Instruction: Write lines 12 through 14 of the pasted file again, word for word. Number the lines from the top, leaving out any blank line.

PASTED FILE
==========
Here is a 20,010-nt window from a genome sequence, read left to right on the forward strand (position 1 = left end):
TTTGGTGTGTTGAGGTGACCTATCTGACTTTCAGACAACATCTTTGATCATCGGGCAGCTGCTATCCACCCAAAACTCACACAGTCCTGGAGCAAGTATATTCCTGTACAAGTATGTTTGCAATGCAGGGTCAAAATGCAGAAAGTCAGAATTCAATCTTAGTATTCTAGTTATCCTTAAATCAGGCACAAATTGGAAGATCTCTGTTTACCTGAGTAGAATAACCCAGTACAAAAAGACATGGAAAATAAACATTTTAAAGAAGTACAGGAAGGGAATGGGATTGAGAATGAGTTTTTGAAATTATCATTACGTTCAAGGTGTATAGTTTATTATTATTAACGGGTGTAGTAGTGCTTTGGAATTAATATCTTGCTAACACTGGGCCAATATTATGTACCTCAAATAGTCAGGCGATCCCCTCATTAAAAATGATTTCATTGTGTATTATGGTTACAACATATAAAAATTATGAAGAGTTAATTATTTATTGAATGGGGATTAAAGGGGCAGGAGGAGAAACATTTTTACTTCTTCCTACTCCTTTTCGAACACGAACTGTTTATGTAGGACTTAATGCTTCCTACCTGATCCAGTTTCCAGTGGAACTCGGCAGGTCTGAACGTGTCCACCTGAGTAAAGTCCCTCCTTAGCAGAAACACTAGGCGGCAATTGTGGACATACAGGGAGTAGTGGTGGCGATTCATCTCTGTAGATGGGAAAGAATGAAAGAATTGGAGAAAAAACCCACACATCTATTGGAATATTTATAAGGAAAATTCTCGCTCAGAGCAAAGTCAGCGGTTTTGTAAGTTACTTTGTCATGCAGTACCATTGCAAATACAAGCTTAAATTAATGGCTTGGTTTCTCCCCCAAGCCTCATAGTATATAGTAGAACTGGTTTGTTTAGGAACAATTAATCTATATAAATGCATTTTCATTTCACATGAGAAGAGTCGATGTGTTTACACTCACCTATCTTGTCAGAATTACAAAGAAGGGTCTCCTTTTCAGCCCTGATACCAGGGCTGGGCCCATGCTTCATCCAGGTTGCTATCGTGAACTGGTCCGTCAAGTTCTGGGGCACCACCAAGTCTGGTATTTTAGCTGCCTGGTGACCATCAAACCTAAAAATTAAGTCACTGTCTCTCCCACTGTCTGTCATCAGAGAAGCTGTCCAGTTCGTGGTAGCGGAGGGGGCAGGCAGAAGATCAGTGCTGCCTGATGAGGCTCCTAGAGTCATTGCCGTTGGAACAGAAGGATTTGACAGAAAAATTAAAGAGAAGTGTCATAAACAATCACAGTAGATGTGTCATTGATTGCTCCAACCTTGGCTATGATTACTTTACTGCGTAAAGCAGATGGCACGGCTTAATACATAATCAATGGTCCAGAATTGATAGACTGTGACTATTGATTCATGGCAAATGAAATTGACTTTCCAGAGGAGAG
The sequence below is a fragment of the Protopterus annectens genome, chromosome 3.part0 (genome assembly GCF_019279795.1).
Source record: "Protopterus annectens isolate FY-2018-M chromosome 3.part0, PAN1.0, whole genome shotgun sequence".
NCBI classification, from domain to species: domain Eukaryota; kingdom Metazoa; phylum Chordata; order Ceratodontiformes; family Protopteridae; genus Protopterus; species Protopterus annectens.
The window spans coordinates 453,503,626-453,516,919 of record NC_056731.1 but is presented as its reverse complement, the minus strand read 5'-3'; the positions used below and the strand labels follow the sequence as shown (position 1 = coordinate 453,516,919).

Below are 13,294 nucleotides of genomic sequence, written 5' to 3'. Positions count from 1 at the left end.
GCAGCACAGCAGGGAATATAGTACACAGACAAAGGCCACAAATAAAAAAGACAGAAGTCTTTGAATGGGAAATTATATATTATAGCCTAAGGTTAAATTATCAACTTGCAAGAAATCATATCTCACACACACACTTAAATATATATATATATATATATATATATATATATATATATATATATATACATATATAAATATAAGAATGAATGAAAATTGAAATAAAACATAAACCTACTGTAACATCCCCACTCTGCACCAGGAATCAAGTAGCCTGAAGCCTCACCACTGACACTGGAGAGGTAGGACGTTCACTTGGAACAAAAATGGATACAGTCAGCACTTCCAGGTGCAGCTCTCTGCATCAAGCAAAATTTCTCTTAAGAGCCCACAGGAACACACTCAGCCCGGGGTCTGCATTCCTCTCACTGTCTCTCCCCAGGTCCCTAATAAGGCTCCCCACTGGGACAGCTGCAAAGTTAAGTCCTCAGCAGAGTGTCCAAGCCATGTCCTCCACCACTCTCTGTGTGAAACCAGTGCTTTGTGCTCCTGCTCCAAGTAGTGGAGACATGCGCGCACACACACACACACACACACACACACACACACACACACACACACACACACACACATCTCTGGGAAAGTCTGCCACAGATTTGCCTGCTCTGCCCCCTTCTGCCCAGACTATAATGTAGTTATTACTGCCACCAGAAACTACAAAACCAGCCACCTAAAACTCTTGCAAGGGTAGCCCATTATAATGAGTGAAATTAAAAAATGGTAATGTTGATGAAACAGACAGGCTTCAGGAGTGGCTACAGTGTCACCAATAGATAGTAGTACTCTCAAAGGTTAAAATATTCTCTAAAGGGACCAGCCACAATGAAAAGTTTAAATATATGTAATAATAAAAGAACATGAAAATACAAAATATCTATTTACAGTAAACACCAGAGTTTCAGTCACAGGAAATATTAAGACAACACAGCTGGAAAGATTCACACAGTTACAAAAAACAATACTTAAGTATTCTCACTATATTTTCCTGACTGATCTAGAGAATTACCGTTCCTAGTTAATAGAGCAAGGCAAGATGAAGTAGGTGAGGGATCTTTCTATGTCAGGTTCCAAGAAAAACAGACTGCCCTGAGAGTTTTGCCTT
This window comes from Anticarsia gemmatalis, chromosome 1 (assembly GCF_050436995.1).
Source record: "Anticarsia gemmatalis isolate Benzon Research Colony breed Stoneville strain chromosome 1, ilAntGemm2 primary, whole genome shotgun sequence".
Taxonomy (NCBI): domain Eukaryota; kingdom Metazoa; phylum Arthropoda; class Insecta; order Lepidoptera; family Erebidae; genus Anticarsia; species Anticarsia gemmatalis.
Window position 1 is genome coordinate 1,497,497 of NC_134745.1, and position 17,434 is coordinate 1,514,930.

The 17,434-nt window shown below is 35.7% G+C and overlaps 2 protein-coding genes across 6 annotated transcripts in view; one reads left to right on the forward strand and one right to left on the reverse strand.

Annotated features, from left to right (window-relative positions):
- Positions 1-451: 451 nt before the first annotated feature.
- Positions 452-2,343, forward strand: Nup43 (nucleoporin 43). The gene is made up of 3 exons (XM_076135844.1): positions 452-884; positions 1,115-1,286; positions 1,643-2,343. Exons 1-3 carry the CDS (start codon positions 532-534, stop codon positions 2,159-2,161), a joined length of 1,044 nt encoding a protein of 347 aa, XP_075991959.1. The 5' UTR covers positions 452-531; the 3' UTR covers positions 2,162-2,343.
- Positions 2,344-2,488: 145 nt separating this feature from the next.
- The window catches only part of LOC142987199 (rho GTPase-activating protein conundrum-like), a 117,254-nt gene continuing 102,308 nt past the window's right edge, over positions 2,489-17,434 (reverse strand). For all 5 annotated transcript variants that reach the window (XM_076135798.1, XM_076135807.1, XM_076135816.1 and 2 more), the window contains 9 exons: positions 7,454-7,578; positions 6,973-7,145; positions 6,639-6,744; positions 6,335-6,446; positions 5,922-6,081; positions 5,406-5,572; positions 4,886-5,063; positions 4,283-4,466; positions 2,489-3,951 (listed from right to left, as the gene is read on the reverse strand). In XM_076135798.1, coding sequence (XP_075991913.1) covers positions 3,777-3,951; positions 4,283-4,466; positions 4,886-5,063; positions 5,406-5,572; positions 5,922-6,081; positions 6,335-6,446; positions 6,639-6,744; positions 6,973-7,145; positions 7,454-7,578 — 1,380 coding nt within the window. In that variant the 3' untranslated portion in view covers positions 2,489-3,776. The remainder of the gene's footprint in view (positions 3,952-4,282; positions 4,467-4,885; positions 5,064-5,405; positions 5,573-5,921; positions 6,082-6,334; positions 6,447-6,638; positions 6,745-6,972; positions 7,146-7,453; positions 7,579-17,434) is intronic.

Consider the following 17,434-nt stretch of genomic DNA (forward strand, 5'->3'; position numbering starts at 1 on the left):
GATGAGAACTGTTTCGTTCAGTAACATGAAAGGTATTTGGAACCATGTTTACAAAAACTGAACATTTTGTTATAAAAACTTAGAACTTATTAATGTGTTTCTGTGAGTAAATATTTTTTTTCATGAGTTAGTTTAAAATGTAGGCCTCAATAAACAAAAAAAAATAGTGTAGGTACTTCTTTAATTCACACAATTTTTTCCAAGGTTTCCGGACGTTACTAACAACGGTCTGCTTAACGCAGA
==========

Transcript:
Window position 1 is genome coordinate 1,497,497 of NC_134745.1, and position 17,434 is coordinate 1,514,930.

The 17,434-nt window shown below is 35.7% G+C and overlaps 2 protein-coding genes across 6 annotated transcripts in view; one reads left to right on the forward strand and one right to left on the reverse strand.

Annotated features, from left to right (window-relative positions):